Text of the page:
Furthermore, he synthesizes an answer when asked why write about this: “I have written a book on the history of the national team, which recently received a radically enlarged and corrected third edition. I wrote it from the idea that motivates all my projects: to make the books that I would like to read and that don’t exist yet. This is one of those cases that joins a fan that deserved an act of redemption”he concludes.

For her part, the writer sophia gomeza finalist for the 2022 Copé Award, remembers what was the first approach with his team. “Since I was a child I liked soccer. I remember at the age of 10 watching a game on television and hearing the commentator shout for a goal, and my father running to see if his team had scored. .

In addition, it reflects on the role of women in a historically masculine space. “I’m sorry I couldn’t play soccer. I was in a women’s college and in the early 2000s those of us who wanted to play soccer went against the current. There were all sports, but there was no women’s soccer at school. Today I feel that it is something beautiful to see that there are girls who have that possibility “.

José Carlos Yrigoyen and his book "Against everything and against everyone".  (Photo: Renzo Salazar)

poets also play

the endearing poet Antonio Cisneros He is remembered not only for verses like “They did not raise my salary for your absence / however the bottle of Nescafé lasts twice as long / triple the razor blades”, of “Cuatro boleros maroqueros”, but also for its sky-blue swelling. Toño, he was staunch Sporting Cristal since before it existed. How is that possible? He himself explained it: “I am a fan of Sporting Tabaco first. Automatically, when Tobacco became Crystal, I went to Crystal. I was actually born with the light blue”he commented in an interview shortly before his death in 2012.

The author of the Generation of 60 never remained in the simplicity of the inexplicable, but rather rehearsed and presented his ideas whenever he could, recalling very specific episodes. “Didi’s team is a great Cristal team. It was a great time, we were champions in ’68. Didí was the greatest we’ve ever had. He led Peru to the quarterfinals in Mexico 70. It is the most that a team has achieved in a hundred years of football history ”ended.

Another slightly more contemporary poet, as well as an essayist, is Bruno Polack, author of books such as “The city that does not exist” and “Ars Fascinatoria!” who lives his fandom not only when he puts on the University jersey to play the pitches on duty with some of his colleagues, but also through his most personal memories. The cry of thousands of throats was not only deafening, it was the very manifestation of passion, the manifestation of collective love and madness. I stumbled and just before I fell, someone grabbed my arm. I got up and, as I started to jump, I added my voice as loud as I could to receive the cream team that came out onto the pitch. I felt like it was my own welcome. My own baptism. That afternoon the U came out champion. With my cousins ​​we entered the field after the game and we did the Olympic lap. It wasn’t the first time I went to the stadium, but I remember it as the first time.”comments in an exclusive statement for Trade.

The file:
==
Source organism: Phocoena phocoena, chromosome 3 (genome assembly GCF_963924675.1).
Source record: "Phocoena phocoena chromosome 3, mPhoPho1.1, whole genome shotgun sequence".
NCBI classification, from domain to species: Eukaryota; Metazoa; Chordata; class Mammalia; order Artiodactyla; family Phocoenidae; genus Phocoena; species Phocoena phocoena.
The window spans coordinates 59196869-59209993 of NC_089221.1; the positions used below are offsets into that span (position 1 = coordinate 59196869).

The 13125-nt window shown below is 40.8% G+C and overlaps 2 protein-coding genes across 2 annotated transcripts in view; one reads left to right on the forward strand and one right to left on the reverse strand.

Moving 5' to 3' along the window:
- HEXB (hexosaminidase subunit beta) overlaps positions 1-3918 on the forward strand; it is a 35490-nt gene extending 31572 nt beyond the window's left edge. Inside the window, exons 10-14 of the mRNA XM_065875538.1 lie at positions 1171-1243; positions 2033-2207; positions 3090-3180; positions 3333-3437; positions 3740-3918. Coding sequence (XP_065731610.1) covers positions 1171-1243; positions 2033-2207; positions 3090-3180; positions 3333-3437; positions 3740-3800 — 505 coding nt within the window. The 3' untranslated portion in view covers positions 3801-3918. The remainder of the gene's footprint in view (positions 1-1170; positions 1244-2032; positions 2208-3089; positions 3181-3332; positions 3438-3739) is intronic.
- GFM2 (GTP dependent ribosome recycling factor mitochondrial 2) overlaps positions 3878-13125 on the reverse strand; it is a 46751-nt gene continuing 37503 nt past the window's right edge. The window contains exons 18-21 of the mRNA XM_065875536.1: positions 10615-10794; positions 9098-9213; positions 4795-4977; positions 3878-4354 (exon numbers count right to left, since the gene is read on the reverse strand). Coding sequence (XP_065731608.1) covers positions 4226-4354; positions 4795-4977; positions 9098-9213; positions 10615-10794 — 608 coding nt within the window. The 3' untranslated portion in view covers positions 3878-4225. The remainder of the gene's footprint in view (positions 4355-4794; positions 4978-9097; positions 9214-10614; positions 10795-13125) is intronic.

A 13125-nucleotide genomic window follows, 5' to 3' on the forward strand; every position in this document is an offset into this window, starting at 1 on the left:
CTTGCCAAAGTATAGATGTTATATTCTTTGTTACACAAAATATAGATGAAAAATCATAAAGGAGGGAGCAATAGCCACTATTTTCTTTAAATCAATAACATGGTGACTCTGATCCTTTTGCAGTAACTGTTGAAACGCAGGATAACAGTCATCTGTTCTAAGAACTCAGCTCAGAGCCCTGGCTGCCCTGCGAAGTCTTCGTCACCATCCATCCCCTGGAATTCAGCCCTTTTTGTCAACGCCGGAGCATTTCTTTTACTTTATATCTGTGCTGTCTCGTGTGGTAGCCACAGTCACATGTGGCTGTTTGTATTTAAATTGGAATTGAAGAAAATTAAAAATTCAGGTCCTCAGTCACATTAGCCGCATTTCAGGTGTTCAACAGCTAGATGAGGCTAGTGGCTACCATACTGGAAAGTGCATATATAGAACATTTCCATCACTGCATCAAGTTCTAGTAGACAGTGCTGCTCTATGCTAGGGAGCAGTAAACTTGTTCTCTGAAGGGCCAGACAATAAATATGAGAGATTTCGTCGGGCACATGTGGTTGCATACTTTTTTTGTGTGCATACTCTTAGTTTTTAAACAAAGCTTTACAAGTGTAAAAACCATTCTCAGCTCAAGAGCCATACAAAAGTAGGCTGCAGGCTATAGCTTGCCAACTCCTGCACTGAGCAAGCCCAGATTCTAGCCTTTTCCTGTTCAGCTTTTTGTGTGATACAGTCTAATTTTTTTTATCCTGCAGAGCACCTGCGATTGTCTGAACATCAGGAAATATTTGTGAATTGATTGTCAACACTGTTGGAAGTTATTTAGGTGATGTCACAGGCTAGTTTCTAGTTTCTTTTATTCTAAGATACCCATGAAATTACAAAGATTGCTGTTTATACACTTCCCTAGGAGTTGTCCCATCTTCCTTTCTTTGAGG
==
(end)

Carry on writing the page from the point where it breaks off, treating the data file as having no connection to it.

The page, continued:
Cayre Alfaro He is a skateboarder, poet, editor, anthologist and subscriber of Lima Alliance. The talented author, still in his twenties, remembers his first time in Matute: “Despite having spent my first years of life in La Victoria and studying early at the San Ricardo school, next to the Matute stadium, I just entered Alejandro Villanueva at seventeen. I was taking my younger brother, who played in the blue and white academy. My brother barely knew how to speak, but he yelled Alianza’s first goal to tears and, with that moment, he told me that Matute would be a space that would accompany us for the rest of our lives. Since then, we have been subscribers and we go to every date that is played in La Victoria. Every time I return to the Alianza Lima stadium, I also return to my childhood neighborhood, to the walks with my grandmother to the San Ricardo school, to eat ceviche in the market with my mother, to go to the Mundialito field with my uncle, to look for kiosks that sold cut-out figures with my grandfather, to walk through Gamarra with my aunts, to visit my uncle Gordipepo in the Matute residence, to the cry of love from my younger brother”.

Featured authors like Martin Roldan, barista and illustrious fan of Alianza Lima, whose book “This love is not for cowards” is a way of understanding football as a refuge and identity in an always unfavorable context, or Orlando Mazeyra, an author from Arequipa who proudly proclaims on his social networks his fascination and passion for Melgar are other examples that, in a certain way, we are all part of this. Although a glossary or a list ends up being one of the most arbitrary exercises, it is certain that soccer, as a good mass phenomenon, has an impact on many and many more people dedicated to letters and language work.

Source: Elcomercio